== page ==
Allow to cool and use immediately or store in the refrigerator for up to several days or in the freezer for up to several months. Makes about 1½ cups (I use this amount for my empanada).
Prepare the dough
Preheat the oven to 350ºF (180ºC).
In the bowl of a food processor or a large mixing bowl, pulse or stir the olive oil, wine, salt and pimentón together until the seasonings have dissolved.
Add the flour and pulse or stir just until well blended. The dough will be a bit shaggy and sticky, but will not cling to your fingers like pizza dough due to the high olive oil content.
Prepare the filling
Place the tuna in a medium bowl and break it up with a fork. Add the tomate frito and stir until well combined, then stir in the eggs. Alternatively, you can place each ingredient directly onto the dough, starting with the tomate frito.
Assemble and bake
Divide the dough into two pieces, one slightly larger than the other. Between two sheets of parchment, roll the larger piece of dough paper into a rough 12 × 16-inch (30 × 40-cm) rectangle, about ¼-inch (5 mm) thick. Transfer to a baking sheet and carefully peel off the top sheet of parchment paper (reserve to roll out the second piece of dough). Cover the base with the filling, leaving about a ¾-inch (2-cm) border.
Place the second piece of dough on the reserved sheet of parchment paper and top with another sheet. Roll into a rough rectangle slightly smaller than the first (big enough to cover the filling), about ¼-inch (5 mm) thick. Remove the top layer of parchment paper and carefully invert over the empanada base—this is most easily done between two people, both holding one corner of the parchment paper in each hand. That way you can hold the sheet with the dough facing down over the base (the dough sticks to the paper) and center it well before setting it down. Peel off the parchment paper.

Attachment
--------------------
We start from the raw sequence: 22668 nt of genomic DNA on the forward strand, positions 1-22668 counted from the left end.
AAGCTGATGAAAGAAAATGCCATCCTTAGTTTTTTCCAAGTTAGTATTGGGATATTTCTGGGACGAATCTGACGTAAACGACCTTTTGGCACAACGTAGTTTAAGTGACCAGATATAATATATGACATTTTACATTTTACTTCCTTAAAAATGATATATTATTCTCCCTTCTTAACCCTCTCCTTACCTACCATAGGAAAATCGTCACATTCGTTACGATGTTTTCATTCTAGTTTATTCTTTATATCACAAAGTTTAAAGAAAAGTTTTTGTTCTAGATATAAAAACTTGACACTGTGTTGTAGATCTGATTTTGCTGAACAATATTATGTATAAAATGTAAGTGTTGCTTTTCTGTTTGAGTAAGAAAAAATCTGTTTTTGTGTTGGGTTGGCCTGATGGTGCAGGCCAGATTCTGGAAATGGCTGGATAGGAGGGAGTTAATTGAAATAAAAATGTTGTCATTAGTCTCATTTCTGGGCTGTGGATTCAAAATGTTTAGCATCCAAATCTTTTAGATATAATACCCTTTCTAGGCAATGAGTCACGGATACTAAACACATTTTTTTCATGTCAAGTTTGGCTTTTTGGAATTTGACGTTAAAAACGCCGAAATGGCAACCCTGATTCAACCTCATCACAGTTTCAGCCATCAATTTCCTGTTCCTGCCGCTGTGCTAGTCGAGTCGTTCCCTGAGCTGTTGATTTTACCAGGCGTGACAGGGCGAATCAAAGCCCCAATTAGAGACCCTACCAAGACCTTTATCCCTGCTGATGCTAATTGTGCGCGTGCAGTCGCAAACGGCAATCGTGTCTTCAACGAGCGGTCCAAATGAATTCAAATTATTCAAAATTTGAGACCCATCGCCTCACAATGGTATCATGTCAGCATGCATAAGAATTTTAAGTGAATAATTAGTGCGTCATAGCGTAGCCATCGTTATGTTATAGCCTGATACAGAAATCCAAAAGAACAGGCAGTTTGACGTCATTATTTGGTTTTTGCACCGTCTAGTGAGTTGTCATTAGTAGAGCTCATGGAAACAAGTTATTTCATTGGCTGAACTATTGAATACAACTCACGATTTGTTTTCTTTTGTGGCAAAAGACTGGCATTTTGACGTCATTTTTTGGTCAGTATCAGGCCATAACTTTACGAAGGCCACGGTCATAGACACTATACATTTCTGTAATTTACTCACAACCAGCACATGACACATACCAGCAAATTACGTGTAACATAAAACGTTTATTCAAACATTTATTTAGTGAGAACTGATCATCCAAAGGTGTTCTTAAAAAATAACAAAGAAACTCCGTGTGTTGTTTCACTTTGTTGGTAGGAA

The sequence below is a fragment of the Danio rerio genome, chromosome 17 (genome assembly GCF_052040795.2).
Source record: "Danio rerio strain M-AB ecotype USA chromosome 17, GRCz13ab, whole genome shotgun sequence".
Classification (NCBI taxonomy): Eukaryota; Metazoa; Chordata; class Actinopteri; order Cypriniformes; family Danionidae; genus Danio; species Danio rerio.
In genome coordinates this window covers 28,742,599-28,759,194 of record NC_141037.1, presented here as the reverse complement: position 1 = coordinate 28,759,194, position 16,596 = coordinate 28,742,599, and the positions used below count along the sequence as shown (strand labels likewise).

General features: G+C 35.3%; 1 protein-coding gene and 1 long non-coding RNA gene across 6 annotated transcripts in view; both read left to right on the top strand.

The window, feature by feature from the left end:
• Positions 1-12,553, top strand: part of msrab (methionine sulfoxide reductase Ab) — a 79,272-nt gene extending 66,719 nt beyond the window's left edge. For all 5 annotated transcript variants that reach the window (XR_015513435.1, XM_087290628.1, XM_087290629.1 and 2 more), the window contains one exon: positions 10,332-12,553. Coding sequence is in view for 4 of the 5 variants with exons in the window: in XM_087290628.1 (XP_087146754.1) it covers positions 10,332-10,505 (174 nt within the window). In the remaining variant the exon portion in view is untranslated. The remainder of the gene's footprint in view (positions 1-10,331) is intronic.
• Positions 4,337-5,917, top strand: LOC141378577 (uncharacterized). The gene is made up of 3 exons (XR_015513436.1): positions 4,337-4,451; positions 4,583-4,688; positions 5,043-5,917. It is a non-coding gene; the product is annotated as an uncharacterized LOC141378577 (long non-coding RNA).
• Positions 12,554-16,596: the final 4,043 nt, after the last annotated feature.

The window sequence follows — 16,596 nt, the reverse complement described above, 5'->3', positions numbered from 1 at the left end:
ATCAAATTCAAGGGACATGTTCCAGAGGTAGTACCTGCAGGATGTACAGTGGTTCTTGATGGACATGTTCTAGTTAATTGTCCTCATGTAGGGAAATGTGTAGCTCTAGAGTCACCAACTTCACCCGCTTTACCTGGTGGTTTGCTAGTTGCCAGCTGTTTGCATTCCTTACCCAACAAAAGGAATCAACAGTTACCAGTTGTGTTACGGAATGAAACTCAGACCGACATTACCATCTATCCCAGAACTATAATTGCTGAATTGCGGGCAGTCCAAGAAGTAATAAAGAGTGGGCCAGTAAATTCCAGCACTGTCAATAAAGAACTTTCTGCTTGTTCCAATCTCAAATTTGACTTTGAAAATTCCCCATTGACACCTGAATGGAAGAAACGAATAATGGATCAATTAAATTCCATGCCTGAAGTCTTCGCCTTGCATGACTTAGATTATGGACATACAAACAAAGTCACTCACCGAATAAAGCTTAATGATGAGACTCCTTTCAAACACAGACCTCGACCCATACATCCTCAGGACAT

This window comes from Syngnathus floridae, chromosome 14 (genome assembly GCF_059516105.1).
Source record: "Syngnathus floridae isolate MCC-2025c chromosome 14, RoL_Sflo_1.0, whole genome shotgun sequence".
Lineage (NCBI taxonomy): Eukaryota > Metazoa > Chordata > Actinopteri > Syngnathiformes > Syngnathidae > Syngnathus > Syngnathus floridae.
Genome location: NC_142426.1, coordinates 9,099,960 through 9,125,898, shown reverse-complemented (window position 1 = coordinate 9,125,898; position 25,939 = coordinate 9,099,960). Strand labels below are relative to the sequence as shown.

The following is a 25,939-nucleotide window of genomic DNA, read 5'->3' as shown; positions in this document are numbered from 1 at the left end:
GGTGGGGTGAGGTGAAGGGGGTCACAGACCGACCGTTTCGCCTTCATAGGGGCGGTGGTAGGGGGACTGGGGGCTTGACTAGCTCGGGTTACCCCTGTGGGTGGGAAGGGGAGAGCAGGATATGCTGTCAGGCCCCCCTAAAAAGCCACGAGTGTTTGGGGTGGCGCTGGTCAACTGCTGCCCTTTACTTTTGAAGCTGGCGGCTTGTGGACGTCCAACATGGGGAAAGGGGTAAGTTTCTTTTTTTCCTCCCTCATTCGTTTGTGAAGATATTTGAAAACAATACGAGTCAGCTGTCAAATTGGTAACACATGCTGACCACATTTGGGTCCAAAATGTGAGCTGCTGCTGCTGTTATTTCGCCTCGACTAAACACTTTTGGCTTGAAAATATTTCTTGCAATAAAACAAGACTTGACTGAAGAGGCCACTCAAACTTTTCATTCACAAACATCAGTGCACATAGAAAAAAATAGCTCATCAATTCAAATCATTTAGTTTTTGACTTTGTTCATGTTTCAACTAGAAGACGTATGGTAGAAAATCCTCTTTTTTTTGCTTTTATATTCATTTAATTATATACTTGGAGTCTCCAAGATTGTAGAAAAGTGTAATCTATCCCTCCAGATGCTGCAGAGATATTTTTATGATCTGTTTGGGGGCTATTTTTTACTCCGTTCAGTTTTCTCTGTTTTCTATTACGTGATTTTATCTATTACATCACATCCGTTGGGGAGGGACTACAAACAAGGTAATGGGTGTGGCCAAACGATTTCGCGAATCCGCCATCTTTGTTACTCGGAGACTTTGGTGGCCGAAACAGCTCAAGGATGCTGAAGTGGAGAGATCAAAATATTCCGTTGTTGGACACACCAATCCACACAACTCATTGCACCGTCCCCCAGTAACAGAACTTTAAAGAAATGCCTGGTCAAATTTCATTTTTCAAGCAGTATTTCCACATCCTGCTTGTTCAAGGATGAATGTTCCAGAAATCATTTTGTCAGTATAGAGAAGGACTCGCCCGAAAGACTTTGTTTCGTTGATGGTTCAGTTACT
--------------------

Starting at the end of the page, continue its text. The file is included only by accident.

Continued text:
Fold the bottom edges of the dough over the top and seal by pressing your finger around the seam, making a dimpled border. Pierce the top of the dough all over with a fork to allow steam to escape, making sure the tines go all the way through.
Brush the surface of the dough with beaten egg, then bake for 30–40 minutes, until golden.
Let cool for about 10 minutes on the baking sheet, then carefully transfer to a cooling rack with the parchment paper underneath (once again, this is easiest with two people).
Let cool to room temperature, then cut into squares.
Serve with ice-cold lager, or with vermouth over ice with a slice of lemon and a few anchovy-stuffed olives (as pictured below).
Tortilla de patatas (a.k.a. Spanish omelet or Spanish tortilla)
Spanish cuisine varies widely from region to region, but the tortilla de patatas unites them all.
Made with a few staple ingredients—oil, potatoes, eggs and sometimes onions—tortillas are deceptively simple. Although the ingredients are basic, making a tortilla can be daunting. Especially if (like me) you don’t have a lifetime of tortilla memories in your brain, packed with visual and tactile cues, as many Spaniards do.